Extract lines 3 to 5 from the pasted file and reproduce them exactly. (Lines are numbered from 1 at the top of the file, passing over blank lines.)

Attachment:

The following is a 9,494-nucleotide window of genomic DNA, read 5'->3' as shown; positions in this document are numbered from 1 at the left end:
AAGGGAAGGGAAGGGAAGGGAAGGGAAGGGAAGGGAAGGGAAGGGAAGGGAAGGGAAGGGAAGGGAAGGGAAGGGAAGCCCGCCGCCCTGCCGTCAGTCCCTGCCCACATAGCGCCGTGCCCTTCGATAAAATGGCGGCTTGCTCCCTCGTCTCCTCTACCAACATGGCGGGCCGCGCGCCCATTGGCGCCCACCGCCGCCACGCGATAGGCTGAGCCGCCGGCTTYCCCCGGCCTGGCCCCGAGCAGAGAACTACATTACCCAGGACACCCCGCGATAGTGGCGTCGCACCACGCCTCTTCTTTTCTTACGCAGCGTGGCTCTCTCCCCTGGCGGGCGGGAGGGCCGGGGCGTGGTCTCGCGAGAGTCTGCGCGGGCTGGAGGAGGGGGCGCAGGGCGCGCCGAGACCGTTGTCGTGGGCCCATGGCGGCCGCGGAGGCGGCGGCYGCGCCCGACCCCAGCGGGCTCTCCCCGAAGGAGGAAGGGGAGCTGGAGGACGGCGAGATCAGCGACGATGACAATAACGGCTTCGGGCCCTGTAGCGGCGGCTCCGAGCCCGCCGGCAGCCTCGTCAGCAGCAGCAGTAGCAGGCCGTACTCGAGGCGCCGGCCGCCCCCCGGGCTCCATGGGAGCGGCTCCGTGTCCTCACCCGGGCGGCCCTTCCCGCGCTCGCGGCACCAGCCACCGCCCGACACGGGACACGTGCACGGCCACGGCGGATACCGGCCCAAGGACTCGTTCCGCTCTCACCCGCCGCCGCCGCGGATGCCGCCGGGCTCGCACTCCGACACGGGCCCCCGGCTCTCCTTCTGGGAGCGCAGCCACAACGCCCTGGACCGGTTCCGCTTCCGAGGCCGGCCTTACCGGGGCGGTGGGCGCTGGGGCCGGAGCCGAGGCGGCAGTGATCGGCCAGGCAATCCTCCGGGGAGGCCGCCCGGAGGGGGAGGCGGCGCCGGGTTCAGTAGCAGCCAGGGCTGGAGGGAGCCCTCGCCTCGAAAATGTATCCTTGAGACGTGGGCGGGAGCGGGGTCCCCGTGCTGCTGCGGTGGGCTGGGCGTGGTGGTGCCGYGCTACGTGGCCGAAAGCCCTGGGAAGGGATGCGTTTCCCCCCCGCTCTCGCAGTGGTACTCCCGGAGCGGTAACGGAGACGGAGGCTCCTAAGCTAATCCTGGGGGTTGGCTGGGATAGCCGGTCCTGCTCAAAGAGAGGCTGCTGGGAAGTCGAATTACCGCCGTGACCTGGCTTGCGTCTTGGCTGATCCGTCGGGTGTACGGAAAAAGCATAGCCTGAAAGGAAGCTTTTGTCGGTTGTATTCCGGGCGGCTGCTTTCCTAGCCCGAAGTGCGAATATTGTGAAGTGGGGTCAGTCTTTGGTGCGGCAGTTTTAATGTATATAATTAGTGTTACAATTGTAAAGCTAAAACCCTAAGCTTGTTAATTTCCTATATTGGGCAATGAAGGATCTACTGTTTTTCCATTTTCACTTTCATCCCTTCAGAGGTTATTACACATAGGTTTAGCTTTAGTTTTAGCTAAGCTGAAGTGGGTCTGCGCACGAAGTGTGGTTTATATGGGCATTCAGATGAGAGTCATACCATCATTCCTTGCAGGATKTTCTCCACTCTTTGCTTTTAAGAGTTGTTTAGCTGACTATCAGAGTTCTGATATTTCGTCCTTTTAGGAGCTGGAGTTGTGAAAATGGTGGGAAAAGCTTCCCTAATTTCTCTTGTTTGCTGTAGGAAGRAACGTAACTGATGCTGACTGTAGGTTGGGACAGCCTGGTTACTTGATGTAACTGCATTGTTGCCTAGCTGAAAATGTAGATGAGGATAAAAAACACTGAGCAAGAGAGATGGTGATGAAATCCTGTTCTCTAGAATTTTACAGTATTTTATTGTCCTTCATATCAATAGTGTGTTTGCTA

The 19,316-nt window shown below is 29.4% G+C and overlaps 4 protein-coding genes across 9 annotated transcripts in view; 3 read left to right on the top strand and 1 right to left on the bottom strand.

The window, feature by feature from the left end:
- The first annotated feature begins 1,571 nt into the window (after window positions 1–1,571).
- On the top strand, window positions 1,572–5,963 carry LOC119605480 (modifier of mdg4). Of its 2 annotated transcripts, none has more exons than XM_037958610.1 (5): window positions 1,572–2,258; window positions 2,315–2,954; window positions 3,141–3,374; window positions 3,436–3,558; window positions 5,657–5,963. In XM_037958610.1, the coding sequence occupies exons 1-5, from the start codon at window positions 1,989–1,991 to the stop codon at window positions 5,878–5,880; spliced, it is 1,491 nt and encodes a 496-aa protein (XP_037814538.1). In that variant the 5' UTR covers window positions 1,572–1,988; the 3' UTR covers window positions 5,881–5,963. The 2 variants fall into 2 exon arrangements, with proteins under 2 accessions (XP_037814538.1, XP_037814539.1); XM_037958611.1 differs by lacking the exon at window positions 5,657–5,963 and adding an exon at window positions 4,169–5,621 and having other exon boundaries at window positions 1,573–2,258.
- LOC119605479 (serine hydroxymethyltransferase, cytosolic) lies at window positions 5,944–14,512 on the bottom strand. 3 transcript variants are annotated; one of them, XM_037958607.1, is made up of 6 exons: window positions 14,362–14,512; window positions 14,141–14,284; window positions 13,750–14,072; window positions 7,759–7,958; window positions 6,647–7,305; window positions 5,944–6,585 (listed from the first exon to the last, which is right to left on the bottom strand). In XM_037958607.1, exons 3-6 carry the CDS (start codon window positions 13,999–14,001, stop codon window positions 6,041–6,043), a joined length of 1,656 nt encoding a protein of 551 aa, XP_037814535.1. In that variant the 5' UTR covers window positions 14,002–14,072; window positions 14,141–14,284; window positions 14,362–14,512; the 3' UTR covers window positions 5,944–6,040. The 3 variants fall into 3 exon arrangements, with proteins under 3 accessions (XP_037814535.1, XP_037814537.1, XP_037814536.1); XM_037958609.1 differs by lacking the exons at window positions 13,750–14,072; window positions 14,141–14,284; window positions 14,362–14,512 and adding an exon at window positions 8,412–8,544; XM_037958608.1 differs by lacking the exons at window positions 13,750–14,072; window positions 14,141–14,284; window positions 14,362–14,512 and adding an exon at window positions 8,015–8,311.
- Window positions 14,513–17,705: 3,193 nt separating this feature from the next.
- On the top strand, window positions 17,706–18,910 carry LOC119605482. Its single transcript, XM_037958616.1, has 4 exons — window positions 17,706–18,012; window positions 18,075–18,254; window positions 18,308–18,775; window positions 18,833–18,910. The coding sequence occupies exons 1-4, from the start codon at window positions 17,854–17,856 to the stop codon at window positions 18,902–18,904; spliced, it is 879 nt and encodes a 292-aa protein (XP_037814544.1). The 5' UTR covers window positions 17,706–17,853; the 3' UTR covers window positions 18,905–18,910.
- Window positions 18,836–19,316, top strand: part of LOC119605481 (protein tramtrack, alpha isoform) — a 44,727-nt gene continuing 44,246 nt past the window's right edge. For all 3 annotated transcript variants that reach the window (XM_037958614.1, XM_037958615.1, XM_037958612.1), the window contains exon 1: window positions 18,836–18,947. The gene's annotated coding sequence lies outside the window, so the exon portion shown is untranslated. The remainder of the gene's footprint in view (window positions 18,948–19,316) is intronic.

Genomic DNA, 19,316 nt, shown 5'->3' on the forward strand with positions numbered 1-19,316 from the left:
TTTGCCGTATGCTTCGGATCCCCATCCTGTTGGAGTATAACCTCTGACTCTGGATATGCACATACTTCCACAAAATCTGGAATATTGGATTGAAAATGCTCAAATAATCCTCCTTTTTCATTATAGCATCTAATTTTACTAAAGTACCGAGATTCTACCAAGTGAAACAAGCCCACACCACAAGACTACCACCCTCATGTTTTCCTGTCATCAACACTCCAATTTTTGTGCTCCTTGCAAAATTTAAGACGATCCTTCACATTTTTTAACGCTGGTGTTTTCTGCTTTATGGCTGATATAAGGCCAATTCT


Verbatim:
The 19,316-nt window shown below is 29.4% G+C and overlaps 4 protein-coding genes across 9 annotated transcripts in view; 3 read left to right on the top strand and 1 right to left on the bottom strand.

The window, feature by feature from the left end:
- The first annotated feature begins 1,571 nt into the window (after window positions 1–1,571).